Friday, May 09, 2008

Mother's Day

This picture of my mom qualifies as a glamour shot in my book. I think it is her high school senior portrait, but to me she looks like a movie star. Mom always had an inner beauty but in this photograph it shines straight through and comes out as physical beauty. She's gorgeous and not just because she's my mom. There's something of a young Elizabeth Taylor about her -- all pale skin and dark hair and soft shoulders.

This picture is rivaled only by one from her wedding day. In it, she is in the back seat of the wedding car. We see her in profile while my dad looks at her with pride and love like I've never seen on his face. And it's no wonder when, even in profile, my mother glows with such hope for the future.

I wonder if marriage was a disappointment. My dad couldn't have been the Prince Charming he seemed that day. I know from my time at home he wasn't. He wasn't an ogre, but he certainly wasn't a prince. But still, pictures of her holding her newborns show a beaming smile full of pride. Later pictures of her with her grandchildren show a similar happiness.

Her children and grandchildren were obviously a source of joy. She wanted to be a teacher but wasn't allowed because her father didn't believe college was for girls (thank goodness my parents didn't feel the same way). She would have been a great teacher. She was a great teacher in her way. Many things I learned from her I didn't realize until much later. Chief among them is how to care about other people.

Happy Mother's Day, Mom.

Monday, May 05, 2008

What I'm reading: "Ironweed" by William Kennedy

"Ironweed," by William Kennedy, not only won the Pulitzer Prize for fiction in 1984, it creates a world that is sad and achingly beautiful.

Francis Phelan is an ex-baseball player, a self-described bum and a sometime repentant murderer. Set in 1938, "Ironweed" relates two nights in the life of Francis, his buddy Rudy and girlfriend Helen Archer. Haunted by ghosts of past acquaintances, Francis makes his way through the city of Albany, NY, burying the dead, collecting junk and trying to make peace with himself.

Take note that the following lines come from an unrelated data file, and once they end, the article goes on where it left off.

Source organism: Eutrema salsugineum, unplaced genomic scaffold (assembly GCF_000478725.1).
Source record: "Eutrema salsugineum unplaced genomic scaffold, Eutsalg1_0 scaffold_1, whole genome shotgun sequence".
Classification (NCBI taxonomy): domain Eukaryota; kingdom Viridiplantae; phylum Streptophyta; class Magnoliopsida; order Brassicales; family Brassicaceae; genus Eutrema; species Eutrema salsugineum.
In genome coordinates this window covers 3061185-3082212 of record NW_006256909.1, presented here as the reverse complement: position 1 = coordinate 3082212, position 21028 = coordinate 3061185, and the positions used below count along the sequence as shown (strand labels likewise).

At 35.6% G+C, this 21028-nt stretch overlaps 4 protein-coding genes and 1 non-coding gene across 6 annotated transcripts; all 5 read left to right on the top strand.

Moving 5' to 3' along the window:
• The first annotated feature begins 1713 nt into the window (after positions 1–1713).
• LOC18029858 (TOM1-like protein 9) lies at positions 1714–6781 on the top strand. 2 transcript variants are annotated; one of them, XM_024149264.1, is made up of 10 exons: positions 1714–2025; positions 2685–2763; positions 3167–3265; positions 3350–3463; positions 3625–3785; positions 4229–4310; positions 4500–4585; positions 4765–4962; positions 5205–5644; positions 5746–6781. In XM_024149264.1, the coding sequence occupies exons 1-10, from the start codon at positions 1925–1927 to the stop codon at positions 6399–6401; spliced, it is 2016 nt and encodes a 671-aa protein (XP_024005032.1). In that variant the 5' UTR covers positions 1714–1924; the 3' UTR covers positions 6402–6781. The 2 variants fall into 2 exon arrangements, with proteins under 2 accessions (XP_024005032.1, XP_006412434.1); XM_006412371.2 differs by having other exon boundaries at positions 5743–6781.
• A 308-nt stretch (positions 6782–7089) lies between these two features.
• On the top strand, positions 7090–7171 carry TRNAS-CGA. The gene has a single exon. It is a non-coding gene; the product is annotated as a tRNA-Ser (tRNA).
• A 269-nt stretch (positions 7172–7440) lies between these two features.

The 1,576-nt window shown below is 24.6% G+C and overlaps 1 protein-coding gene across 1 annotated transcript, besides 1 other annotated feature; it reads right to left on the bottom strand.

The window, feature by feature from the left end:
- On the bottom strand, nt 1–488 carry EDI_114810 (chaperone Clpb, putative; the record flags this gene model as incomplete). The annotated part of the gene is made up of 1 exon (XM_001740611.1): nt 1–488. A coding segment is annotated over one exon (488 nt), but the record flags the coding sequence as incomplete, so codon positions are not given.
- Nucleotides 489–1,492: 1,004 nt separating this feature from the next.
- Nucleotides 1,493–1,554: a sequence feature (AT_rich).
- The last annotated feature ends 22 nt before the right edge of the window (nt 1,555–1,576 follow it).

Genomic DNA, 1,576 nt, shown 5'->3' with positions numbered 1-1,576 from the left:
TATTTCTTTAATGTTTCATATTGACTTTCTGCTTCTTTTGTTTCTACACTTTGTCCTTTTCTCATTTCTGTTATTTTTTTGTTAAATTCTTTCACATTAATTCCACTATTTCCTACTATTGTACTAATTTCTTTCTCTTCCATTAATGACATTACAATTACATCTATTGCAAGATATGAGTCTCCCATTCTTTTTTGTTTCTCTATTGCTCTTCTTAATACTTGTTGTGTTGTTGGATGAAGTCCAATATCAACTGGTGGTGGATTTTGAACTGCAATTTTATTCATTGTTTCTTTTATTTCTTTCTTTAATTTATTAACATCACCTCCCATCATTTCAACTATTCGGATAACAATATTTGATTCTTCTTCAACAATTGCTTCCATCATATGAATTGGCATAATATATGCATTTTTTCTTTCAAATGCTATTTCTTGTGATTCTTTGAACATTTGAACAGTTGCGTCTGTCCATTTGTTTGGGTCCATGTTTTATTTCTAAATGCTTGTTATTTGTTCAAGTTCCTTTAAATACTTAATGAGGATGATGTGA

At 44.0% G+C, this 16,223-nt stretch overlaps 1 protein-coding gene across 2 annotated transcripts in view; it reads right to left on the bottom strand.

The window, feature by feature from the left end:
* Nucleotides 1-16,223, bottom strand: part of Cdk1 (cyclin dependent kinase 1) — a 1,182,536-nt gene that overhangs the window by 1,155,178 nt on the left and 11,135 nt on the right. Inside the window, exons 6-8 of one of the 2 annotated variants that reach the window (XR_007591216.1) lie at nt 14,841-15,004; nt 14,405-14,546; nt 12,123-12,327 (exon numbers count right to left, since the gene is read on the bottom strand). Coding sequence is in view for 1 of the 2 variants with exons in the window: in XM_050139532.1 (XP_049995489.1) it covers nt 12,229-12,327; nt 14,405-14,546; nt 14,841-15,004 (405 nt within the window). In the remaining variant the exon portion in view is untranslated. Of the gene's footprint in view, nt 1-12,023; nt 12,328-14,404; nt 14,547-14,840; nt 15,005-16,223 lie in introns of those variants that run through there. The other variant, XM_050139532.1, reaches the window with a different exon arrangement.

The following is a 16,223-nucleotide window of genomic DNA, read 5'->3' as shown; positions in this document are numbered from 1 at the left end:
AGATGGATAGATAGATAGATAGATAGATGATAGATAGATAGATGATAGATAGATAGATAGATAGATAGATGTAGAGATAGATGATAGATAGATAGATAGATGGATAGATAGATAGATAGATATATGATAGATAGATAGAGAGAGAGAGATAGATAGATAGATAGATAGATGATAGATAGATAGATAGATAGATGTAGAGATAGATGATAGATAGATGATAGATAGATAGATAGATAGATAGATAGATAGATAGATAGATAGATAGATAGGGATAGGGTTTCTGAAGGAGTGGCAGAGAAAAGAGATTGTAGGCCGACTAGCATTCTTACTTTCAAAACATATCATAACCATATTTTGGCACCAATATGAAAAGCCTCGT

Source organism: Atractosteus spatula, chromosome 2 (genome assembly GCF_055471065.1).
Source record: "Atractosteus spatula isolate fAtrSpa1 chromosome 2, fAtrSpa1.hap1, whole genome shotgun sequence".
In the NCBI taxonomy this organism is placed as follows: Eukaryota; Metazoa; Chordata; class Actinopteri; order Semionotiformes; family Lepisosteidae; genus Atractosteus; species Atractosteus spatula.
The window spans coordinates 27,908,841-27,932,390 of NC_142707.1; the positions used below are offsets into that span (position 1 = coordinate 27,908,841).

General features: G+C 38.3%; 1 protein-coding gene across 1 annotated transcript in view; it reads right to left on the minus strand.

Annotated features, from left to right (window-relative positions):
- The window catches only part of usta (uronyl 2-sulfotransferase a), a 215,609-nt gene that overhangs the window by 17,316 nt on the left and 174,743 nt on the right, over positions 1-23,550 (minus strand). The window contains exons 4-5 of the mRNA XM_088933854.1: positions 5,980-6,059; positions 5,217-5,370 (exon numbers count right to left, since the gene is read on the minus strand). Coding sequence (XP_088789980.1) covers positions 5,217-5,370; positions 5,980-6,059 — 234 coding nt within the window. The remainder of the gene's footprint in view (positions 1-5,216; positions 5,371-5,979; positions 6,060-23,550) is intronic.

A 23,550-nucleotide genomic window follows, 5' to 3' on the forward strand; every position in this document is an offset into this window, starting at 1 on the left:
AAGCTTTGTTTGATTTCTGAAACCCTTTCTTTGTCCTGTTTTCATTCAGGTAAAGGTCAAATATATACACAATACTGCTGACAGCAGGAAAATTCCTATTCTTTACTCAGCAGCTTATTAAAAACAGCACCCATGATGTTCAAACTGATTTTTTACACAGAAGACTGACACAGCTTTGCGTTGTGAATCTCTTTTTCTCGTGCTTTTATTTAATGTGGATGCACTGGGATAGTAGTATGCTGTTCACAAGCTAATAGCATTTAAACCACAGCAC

Kennedy paints a bitterly cold, dark, bleak picture of Albany in the late '30s. Yet somehow the people and places are alive and vibrant with color and character, from Francis's parents watching him from their graves to Helen.

"Helen has had a lifetime of sadnesses with her lovers. Her first true love kept her in his fierce embrace for years, but then he loosened that embrace and let her slide down and down until the hope within her died. Hopeless Helen, that's who she was when she met Francis. And as she stepped up to the microphone on the stage of The Gilded Cage, hearing the piano behind her, Helen was a living explosion of unbearable memory and indomitable joy."

Francis's nearly uncontrollable temper and love of the bottle almost get the best of him. But Kennedy creates a character in Francis that you can't help but root for. He's a violent man with a violent past, but also a deep devotion to those around him -- even the dead.

"He had a vision of Gerald swaddled in the silvery web of his grave, and then the vision faded like the stars and he could not even remember the color of the child's hair. he saw all the women who became three, and then their impossible coherence also faded and he saw only the glorious mouth of Katrina speaking words that wer little more than silent shapes; and he knew then that he was leaving behind more than a city and a lifetime of corpses. He was also leaving behind even his vivid memory of the scars on Helen's soul."

This book was on my list to read because of its award-winning status. I can't say I've liked every award-winning book on my list. But I really enjoyed Ironweed and highly recommend it.

For more -- and more articulate -- book reviews, head over to Kate's Web site.

Sunday, May 04, 2008

Martha Stewart I'm not

But I can cook a mean pot roast. I don't think anything says Sunday dinner like a pot roast. This is probably one of the nicest, yet simplest meals I make. Thank god for crock pots.

This particular meal was made with 1 1/2 pound rump roast, 4 medium carrots, 2 large russet potatoes, 1/2 medium yellow onion, 2 cloves garlic, 1 teaspoon of Better Than Bouillon (or 1 cube beef bouillon), 2 cups water and parsley, salt and pepper.

While the roast browns in a large skillet, cut up the potatoes and carrots and slice the onion. Place vegetables and water in crock pot. Place roast on top of potatoes. Add bouillon, parsley, salt and pepper. Cook on low for 8 hours.

After a day out hiking or doing yard work or slaving at the office, you come back to a house filled with the scents of home. Pot roast is one of my ultimate comfort foods.